The title of this column refers to the highly-touted Dallas Plan, which was released last October. The price tag for full implementation of the Plan’s proposals is estimated at $6.6 billion.

Oh, is that all?

The Plan is very ambitious, financially and otherwise, and is presented in a very impressive, well-organized booklet. But you can’t judge a book by its cover, and the same is true for this book.

The City Council held town hall meetings to discuss the Plan and receive feedback from the public. I attended the meeting hosted by Glenn Box and Donna Halstead. I must admit I was impressed at the turnout at Lake Highlands High School Dec. 8. And I thought the format for breaking into discussion groups and writing down preferences on note cards was a bit unwieldy and ultimately unnecessary, given what I observed.

The City staff presented an extensive laundry list of proposed projects and programs from which we were asked to identify our preferences. The ultimate purpose of this exercise was to provide City officials with a sense of the priorities of the citizenry, so the City can then decide what to include in the May bond election. The bond election is the first step, if you will, towards realizing the goals described in the Plan.

At the end of the initial presentation, we were broken into discussion groups of about 10 people. After listening to conversations throughout the evening and observing the prioritization decided upon by several discussion groups, the message was abundantly clear.

Out of all of the proposed programs on which bond money could be spent, Lake Highlanders prefer two: dredge White Rock Lake and repair City streets. Both are long overdue (the current backlog on street repairs is already $886 million), and both are considered fundamental responsibilities of City government.

I fear that City officials did not hear what, to everyone else, was a clear message. After all, spending money on only those two projects is too boring and too basic to satisfy a bureaucrat’s hunger for spending money.

But the Plan does satisfy the hunger. It is full of catchy, feel-good phrases like the “greening of Dallas,” consisting of an “emerald necklace of parks, hike-and-bike trails, and lakes”; “forming a shared vision”; “creating the capacity for change”; “enhancing the quality of life”; “strengthening City-wide linkages”; “forging new partnerships”; and “creating a coordinated framework for action.”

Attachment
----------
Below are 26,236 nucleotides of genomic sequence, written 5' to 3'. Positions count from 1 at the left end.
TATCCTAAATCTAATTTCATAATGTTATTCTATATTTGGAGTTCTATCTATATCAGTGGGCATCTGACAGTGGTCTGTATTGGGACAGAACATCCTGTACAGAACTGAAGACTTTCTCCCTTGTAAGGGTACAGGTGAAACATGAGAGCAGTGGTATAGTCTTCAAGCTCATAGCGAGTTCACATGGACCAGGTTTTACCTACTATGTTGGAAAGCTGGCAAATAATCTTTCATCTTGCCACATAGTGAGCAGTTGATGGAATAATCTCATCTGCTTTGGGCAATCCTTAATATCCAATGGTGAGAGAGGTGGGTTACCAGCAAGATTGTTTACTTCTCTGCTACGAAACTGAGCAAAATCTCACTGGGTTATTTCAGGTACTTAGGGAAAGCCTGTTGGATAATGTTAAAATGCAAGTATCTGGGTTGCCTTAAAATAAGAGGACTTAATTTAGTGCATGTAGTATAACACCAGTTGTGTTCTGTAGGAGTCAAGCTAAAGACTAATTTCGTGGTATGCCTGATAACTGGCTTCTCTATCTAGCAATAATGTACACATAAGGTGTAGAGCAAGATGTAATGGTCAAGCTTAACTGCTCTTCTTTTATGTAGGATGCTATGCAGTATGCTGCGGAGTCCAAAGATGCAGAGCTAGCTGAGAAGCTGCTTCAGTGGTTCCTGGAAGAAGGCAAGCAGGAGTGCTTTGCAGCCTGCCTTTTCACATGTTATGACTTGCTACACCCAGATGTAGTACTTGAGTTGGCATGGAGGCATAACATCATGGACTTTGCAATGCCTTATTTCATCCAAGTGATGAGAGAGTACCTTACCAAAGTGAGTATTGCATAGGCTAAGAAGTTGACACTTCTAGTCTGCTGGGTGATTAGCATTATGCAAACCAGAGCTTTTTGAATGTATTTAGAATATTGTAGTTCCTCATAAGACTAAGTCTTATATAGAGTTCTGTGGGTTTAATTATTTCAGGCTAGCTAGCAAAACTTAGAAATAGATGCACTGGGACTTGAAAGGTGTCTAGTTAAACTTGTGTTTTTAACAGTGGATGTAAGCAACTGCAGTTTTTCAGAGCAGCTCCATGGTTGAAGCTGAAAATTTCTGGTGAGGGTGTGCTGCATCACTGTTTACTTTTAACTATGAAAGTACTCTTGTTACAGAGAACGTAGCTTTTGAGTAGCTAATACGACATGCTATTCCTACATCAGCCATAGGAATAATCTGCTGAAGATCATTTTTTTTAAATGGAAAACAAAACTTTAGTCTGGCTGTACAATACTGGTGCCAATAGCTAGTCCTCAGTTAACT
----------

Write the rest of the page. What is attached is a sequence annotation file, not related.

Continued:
The more of those phrases you see, the more skeptical you ought to be about what is being proposed.

But there is more to the Plan than just fluffy phrases and a price tag that only Washington could love. And it does not get any better.

For starters, the Plan states unequivocally that one of Dallas’ amenities is that it is “easy to get around, even for the uninitiated. Although comprised (sic) of 380 square miles, travel from the northernmost tip of the city to the southernmost areas takes less than 40 minutes.”

Does this sound like a transportation crisis worth taking $260 million every year out of the taxpayer’s pocket? Even having made the admission that Dallas is “easy to get around,” the Plan unabashedly embraces DART, light rail, and the whole mass transit plan.

One of the principles that defines the Dallas Plan is “using a new investment approach.” The Plan dismisses the ability of “market forces” to determine economic growth in Dallas and calls for the City to seek funding from government sources – i.e., become more dependent on the public sector, which is, of course, the taxpayer. The Plan literally lathers at the prospect of an estimated $22 billion to be spent by the public sector in Dallas over the next 30 years.

Instead of discussing how to remove the economically detrimental restrictions on air traffic at Love Field, the only reference to Love Field in the Plan is how to improve the appearance in and around Love Field.

And while Love Field gets a bigger budget for tulips, the Plan contemplates building a brand new airport in southern Dallas.

Most of you will not read the Dallas Plan. All of you will pay for it if it is enacted. If you feel your checkbooks tingling, order a free copy of the Dallas Plan by calling 670-4908.

It’s only money – only $6.6 billion of it.